Femme Fatale: The slam on the femme fatale has always been that it’s a negative female stereotype, a warning to men about the faithless female. I’ve always thought that was a bunch of malarkey, the F.F. is a warning to men to not be saps and suckers, to refrain from abandoning reason in the face of beauty. Miles Archer (Spades short-lived partner and cuckold) immediately buckles to Brigid O’Shaughnessy’s charms and gets a bullet to the chest for his troubles. I alluded earlier to not liking Mary Astor, this character demands more base appeal (say, Gene Tierney). The specter of sex, potentially easy transcendent sex, needs to cling to this character – Astor can’t generate this heat (I keep expecting her to offer me a Werther’s Original).
Tough Guy: The tough guy is dangerous because he’s more concerned about successfully opposing other people’s ideas than pursuing an agenda of his own. This posture makes him nearly invulnerable, because nothing can be taken from him, and he thrives on conflict. Humphrey Bogart’s Sam Spade does not give a shit. The only person Sam doesn’t oppose is his secretary, and she works for him. Tough guys are perfect story catalysts, because it takes so little to set them off, and its fun to watch what happens.
Napoleon Complex: One could argue this is Joel Cairo but for my money it’s Elisha Cook Jr.’s Wilmer Cook – the boy gunman who works for Gutman. Wilmer (love that name), not only short of stature but short on experience, represents the sub-archetype of “hard guy”. The hard guy wants to be a tough guy, but never will be because he cares that you think he’s a tough guy. Wilmer can only get his licks in when Spade is weakened, at all other times he’s continuously bested by the laughing tough guy. By choosing violence as the gateway to adulthood, Wilmer continues to be a boy, always wondering why nobody respects him.
2. Black and White:
I continue to be saddened and horrified by what I hear from folks about their feelings on black and white films, particularly that they automatically won’t watch them. People who think it’s cool to put a black and white filter on their instagram pics, instantly dismiss forty years of art as “boring” because it’s not in color. I beg of you, if you’re one of these silly bitches, turn off your expectations and put this movie on. It’s not even particularly well shot, but it will instantly transport you to a vital world seen in real time, not through the filter of “Boardwalk Empire”. The idea that you’re choosing between color and black and white is like thinking you have to choose between cereal and milk – do both! If you can enjoy the plays of Shakespeare, the humor of Mark Twain, the poetry of Robert Frost – you’re already used to art from across time, add the glorious grey scale to your pleasures!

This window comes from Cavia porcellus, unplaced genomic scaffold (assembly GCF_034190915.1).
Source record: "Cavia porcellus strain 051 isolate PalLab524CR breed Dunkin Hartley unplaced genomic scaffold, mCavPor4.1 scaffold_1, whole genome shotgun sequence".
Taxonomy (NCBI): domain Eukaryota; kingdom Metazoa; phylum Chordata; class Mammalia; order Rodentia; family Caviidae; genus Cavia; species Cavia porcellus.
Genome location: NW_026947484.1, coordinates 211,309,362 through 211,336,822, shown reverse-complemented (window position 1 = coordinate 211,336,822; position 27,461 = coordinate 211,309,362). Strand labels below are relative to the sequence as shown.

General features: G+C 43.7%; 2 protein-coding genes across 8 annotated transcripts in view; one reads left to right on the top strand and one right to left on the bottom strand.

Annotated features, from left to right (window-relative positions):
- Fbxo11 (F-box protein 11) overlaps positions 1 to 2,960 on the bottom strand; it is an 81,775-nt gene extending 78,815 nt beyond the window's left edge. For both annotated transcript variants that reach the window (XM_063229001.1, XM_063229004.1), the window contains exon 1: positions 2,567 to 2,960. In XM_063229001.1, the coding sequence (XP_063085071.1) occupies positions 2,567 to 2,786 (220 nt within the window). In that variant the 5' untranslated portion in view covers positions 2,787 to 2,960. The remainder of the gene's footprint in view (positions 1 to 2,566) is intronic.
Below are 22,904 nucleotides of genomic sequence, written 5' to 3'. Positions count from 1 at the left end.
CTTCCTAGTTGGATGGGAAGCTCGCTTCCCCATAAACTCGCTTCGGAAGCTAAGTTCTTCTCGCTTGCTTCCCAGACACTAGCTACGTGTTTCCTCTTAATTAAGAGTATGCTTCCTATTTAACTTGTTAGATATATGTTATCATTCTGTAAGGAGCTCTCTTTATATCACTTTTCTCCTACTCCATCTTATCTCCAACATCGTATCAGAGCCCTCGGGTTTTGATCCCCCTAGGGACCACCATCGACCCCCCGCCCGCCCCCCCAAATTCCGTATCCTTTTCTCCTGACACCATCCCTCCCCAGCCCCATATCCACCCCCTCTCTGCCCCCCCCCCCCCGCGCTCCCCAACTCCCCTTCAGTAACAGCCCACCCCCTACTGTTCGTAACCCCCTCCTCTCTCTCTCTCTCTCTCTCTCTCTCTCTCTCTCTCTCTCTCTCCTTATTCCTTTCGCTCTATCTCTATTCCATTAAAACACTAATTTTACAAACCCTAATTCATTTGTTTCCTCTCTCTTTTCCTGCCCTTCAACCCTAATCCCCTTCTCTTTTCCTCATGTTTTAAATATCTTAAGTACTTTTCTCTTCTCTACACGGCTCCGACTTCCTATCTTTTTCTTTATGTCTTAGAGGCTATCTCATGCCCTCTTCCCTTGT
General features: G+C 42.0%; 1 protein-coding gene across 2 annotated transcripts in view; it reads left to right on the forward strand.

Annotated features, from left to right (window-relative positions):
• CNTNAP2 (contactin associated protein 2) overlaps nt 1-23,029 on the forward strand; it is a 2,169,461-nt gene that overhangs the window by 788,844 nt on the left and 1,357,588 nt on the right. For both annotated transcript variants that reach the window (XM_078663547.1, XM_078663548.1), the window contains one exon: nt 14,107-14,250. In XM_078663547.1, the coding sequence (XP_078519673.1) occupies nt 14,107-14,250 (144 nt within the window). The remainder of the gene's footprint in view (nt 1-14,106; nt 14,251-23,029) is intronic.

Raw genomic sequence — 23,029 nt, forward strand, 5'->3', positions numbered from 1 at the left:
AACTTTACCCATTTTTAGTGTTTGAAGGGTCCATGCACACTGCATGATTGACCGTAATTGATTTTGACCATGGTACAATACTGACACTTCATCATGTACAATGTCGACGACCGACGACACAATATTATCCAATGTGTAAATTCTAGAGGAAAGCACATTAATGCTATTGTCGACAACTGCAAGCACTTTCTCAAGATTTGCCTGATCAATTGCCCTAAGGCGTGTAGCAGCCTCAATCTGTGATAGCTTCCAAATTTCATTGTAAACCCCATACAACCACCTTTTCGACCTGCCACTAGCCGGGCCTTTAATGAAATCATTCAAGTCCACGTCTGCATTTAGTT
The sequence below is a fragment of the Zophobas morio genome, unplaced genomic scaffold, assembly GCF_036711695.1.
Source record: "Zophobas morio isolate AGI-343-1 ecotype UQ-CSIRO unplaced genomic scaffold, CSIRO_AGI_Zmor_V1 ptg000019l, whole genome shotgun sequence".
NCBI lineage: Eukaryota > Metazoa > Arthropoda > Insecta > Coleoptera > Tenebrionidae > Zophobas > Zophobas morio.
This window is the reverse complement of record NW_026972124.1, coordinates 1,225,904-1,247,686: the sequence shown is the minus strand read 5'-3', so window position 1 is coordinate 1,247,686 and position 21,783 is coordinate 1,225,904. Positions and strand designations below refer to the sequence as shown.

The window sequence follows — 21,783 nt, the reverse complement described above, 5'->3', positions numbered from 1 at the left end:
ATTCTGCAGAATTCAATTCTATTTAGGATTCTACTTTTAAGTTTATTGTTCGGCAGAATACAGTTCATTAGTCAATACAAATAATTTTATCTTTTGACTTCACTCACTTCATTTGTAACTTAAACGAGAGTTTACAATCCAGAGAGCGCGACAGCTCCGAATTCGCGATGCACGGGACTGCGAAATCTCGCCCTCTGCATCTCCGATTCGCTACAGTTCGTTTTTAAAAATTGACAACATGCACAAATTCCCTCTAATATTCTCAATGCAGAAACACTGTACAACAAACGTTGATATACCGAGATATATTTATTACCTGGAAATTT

The movie “The Maltese Falcon” is as close to a filmed book as anything you’ll see, if you love it, you’ll love Hammett. Dashiell Hammett wrote five novels and a bunch of short stories in an elegant, terse language that is as fun as it is awesome to behold. I love a lot writers with a lot of different styles, but there’s something so diamond-like in Hammett’s prose – clear, cold and hard – that defies the passage of time and fashion. All I can ask you to do is read his stuff, you’ll be richer for it.
Watch “The Maltese Falcon” (get a blu-ray, dvd or look for it on TCM), then read the book, at minimum you’ll have some fun and the sky’s the limit on what you’ll find if you go down the hardboiled rabbit hole. Authors like Raymond Chandler, James M. Cain, Carroll John Daly await your discovery and delight.